This second column about Elon Howard Eaton is based on his son Steve's 2007 account and continues from the time Eaton published his seminal "Birds of New York Volume 1" in 1908.
"Volume 1" is my favorite of the final two volumes. It includes, before the individual species accounts: summaries of New York birds by season, maps of breeding ranges of selected species, charts of bird occurrence in various life zones, a commentary on changes in bird populations, suggestions for bird students including how to keep notes, several field trip lists, a lengthy compilation of county migration records and a narrative of a 40-day mid-summer trip Eaton and several of his Hobart students took to the Mount Marcy region.
It is impossible to read these sections without unearthing gems of information. Among them: the complete absence at that time of cardinals, tufted titmice and Carolina wrens from Western New York.
The pressure of full-time teaching, his studies of the limnology of the Finger Lakes -- taking all their temperatures from the surface to 50 meters from 1911 to 1918 -- his marriage in 1909 and the start of his family and a major heart attack in 1913, all slowed production of the text for the second volume, but it was finally issued in 1914.
Ornithologist William Brewster described it as "a truly monumental work, alike to him who wrote it and to the broad-minded generosity of the state authorities who have sanctioned what must have been the very heavy expense of publishing and distributing so sumptuous and handsomely illustrated a book."
After "Birds of New York" became available, Eaton received hundreds of letters from state birders. One that stands out came from a Jamestown teenager, part of which reads:
"Dear Mr. Eaton; I have found a Pileated Woodpecker's nest in the swampy woods bordering the Outlet of Chautauqua Lake, about a mile from town. I would like to know if this is very unusual, for I always thought that it never nested in this section. I found the hole about May 10th. I resolved to keep tabs. The hole was placed near the top of a tall dead elm stub, about 50 feet from the ground. The other day, I returned and the female was at the mouth of the hole. I watched her for two hours from a neighboring tree but she did not leave; in fact, she didn't seem to mind my presence. Occasionally, she would call to her mate from the hole, and the male came to the nest twice to see if things were going all right. I took one picture of the male at the hole as I stood below the stub. The picture was extremely sharp but the image of the bird was only about 3/1 6 inches long, so I am going to try to get a good enlargement of it. I will send you a copy. There is a second pair of these birds down farther in this woods, because sometimes when this pair would call to each other, a third bird would chime in in the distance. Yours truly, Roger T. Peterson."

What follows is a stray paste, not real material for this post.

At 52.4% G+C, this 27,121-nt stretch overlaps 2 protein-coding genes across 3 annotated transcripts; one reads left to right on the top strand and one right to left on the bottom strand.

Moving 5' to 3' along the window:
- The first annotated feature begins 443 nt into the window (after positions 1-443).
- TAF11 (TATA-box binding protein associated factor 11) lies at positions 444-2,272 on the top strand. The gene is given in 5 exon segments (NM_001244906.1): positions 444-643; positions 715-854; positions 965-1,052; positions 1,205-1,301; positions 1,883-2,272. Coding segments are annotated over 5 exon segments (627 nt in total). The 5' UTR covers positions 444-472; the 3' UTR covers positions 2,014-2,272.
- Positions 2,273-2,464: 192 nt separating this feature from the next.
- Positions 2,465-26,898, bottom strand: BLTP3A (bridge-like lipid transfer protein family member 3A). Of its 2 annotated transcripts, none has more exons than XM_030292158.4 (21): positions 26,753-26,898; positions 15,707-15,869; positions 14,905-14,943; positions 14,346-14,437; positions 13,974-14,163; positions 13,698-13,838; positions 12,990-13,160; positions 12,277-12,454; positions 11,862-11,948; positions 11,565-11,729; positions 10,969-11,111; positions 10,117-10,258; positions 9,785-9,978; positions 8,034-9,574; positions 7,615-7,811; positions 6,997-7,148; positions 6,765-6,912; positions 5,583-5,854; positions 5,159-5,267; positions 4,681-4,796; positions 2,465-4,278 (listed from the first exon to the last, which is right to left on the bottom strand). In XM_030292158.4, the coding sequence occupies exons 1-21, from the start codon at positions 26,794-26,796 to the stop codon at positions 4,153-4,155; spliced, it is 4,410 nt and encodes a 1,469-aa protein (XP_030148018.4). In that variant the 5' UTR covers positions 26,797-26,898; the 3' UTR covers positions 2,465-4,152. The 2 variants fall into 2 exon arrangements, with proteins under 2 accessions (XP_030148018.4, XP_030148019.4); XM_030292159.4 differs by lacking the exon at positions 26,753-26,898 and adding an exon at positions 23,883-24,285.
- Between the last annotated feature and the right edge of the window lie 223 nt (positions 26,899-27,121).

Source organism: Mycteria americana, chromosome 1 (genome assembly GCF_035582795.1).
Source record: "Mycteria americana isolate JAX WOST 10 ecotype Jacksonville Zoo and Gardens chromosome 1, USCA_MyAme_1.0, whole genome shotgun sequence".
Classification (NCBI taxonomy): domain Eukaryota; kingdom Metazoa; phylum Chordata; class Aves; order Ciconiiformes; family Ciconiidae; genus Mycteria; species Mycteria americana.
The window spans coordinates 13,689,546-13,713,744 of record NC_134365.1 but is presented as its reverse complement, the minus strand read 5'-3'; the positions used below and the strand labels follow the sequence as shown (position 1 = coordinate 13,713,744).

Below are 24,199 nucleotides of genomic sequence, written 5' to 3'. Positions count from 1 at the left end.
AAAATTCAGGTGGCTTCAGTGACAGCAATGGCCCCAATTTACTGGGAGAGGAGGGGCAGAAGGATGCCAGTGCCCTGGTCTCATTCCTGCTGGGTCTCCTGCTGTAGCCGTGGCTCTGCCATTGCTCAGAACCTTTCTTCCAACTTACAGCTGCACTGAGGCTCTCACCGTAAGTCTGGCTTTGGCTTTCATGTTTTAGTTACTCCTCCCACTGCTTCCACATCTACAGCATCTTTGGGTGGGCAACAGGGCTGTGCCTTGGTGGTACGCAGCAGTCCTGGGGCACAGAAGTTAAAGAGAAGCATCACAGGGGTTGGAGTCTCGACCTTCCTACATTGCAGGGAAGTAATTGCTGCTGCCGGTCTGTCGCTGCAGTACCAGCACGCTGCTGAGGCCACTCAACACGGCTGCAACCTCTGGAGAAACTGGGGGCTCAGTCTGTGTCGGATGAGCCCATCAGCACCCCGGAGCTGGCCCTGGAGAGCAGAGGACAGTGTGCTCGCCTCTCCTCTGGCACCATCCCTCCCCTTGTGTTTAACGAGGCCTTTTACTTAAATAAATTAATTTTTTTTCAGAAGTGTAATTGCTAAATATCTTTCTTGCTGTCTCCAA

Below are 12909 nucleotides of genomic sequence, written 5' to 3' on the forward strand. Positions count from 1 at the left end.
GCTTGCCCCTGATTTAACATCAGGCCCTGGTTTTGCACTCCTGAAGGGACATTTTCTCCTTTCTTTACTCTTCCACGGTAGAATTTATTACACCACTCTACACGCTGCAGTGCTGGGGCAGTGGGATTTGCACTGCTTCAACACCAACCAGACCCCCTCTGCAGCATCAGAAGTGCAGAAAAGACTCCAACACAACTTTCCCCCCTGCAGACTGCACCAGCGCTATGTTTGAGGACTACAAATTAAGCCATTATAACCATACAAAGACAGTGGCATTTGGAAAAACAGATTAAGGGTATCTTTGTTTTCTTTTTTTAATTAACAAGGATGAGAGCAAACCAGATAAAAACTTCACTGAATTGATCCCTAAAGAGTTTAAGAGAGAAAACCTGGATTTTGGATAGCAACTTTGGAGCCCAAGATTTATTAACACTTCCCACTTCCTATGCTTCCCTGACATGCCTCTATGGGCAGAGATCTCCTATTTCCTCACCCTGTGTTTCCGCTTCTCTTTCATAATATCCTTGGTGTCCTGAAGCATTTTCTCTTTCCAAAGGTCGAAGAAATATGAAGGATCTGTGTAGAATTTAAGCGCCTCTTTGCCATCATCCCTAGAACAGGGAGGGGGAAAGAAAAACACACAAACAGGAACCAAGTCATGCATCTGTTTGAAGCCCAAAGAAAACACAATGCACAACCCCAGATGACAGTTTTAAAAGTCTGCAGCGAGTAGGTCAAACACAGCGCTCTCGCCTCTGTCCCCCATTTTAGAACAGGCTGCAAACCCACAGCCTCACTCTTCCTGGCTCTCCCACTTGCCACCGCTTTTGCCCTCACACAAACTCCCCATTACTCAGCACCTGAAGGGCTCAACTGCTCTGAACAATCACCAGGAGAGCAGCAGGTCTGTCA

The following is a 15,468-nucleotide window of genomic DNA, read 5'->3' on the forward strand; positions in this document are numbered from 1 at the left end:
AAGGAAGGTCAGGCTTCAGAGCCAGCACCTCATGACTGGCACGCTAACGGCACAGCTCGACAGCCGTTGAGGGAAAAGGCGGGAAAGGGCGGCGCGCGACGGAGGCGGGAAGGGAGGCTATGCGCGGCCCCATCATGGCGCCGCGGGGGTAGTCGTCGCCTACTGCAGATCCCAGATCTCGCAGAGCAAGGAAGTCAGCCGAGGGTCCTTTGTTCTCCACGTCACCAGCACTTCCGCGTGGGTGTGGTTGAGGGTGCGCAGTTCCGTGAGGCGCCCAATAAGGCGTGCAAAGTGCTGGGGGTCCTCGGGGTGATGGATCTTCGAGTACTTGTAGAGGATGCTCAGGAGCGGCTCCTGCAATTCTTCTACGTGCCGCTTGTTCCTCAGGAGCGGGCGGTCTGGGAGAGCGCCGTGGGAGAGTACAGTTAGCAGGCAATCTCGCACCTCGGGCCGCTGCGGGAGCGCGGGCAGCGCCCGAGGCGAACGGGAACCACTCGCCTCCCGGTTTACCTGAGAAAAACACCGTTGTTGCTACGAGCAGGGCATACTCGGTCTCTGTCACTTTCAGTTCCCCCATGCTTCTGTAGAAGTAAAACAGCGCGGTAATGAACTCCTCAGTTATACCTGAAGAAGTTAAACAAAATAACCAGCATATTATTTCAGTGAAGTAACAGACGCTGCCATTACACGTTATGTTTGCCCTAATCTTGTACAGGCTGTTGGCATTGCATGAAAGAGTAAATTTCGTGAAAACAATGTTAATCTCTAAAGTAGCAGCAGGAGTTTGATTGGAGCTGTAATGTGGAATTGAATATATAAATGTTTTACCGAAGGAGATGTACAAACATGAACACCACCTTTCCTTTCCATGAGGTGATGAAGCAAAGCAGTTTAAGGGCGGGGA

After Eaton's death in 1934, one of his colleagues wrote in a college publication entitled "As We Were": "Professor Eaton, who was particularly my friend, possessed more varied knowledge than any man whom I have ever known. Not only did he appear to know everything in his own domain of living things, but all the natural objects of the universe seemed to talk to him. He was well acquainted with everything in the outside world from the atom to the galaxy, while his tolerant and humorous comprehension of human nature was as profound as it was delightful. To his training in the sciences, he added the culture of a classical education; to his wide knowledge of the liberal arts, he added those of the vintner and the chef. He was an enthusiastic sportsman and an excellent shot; and those who have enjoyed the game he killed, the wine he made, and the excellent meals he cooked have something to look back upon."
Today the Eaton Bird Club in Geneva honors the name of this outstanding state ornithologist.